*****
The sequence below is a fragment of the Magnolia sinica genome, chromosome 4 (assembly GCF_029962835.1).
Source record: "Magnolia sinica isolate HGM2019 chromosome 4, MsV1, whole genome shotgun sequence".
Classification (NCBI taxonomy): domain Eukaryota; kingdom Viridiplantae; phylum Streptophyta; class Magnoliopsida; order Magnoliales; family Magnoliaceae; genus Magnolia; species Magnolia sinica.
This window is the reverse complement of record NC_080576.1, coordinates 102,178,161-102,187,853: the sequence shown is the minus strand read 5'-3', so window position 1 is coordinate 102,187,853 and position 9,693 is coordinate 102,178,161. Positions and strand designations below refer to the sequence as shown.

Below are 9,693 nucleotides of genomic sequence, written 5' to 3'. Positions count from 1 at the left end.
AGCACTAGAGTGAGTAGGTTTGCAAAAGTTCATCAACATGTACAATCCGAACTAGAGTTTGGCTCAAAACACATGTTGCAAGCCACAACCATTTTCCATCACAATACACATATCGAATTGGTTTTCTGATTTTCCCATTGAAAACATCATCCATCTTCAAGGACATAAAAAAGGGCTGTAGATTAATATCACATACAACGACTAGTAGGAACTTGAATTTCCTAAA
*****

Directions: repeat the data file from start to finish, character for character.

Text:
The sequence below is a fragment of the Magnolia sinica genome, chromosome 4 (assembly GCF_029962835.1).
Source record: "Magnolia sinica isolate HGM2019 chromosome 4, MsV1, whole genome shotgun sequence".
Classification (NCBI taxonomy): domain Eukaryota; kingdom Viridiplantae; phylum Streptophyta; class Magnoliopsida; order Magnoliales; family Magnoliaceae; genus Magnolia; species Magnolia sinica.
This window is the reverse complement of record NC_080576.1, coordinates 102,178,161-102,187,853: the sequence shown is the minus strand read 5'-3', so window position 1 is coordinate 102,187,853 and position 9,693 is coordinate 102,178,161. Positions and strand designations below refer to the sequence as shown.

Below are 9,693 nucleotides of genomic sequence, written 5' to 3'. Positions count from 1 at the left end.
AGCACTAGAGTGAGTAGGTTTGCAAAAGTTCATCAACATGTACAATCCGAACTAGAGTTTGGCTCAAAACACATGTTGCAAGCCACAACCATTTTCCATCACAATACACATATCGAATTGGTTTTCTGATTTTCCCATTGAAAACATCATCCATCTTCAAGGACATAAAAAAGGGCTGTAGATTAATATCACATACAACGACTAGTAGGAACTTGAATTTCCTAAA